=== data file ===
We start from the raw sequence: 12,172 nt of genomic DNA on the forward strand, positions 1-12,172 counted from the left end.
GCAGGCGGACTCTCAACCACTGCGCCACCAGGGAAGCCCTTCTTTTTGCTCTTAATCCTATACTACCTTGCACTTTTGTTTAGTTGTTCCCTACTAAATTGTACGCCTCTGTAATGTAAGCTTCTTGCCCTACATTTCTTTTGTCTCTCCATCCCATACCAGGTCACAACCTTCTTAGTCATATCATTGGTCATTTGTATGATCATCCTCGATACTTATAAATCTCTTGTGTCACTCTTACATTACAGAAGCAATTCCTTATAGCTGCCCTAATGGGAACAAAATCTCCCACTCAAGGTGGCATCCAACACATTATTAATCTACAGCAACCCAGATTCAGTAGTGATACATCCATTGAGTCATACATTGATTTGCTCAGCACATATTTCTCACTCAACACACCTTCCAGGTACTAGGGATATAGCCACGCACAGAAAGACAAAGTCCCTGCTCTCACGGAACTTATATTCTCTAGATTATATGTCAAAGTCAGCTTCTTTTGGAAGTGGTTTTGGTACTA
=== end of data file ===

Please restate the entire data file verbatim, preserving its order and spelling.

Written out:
We start from the raw sequence: 12,172 nt of genomic DNA on the forward strand, positions 1-12,172 counted from the left end.
GCAGGCGGACTCTCAACCACTGCGCCACCAGGGAAGCCCTTCTTTTTGCTCTTAATCCTATACTACCTTGCACTTTTGTTTAGTTGTTCCCTACTAAATTGTACGCCTCTGTAATGTAAGCTTCTTGCCCTACATTTCTTTTGTCTCTCCATCCCATACCAGGTCACAACCTTCTTAGTCATATCATTGGTCATTTGTATGATCATCCTCGATACTTATAAATCTCTTGTGTCACTCTTACATTACAGAAGCAATTCCTTATAGCTGCCCTAATGGGAACAAAATCTCCCACTCAAGGTGGCATCCAACACATTATTAATCTACAGCAACCCAGATTCAGTAGTGATACATCCATTGAGTCATACATTGATTTGCTCAGCACATATTTCTCACTCAACACACCTTCCAGGTACTAGGGATATAGCCACGCACAGAAAGACAAAGTCCCTGCTCTCACGGAACTTATATTCTCTAGATTATATGTCAAAGTCAGCTTCTTTTGGAAGTGGTTTTGGTACTA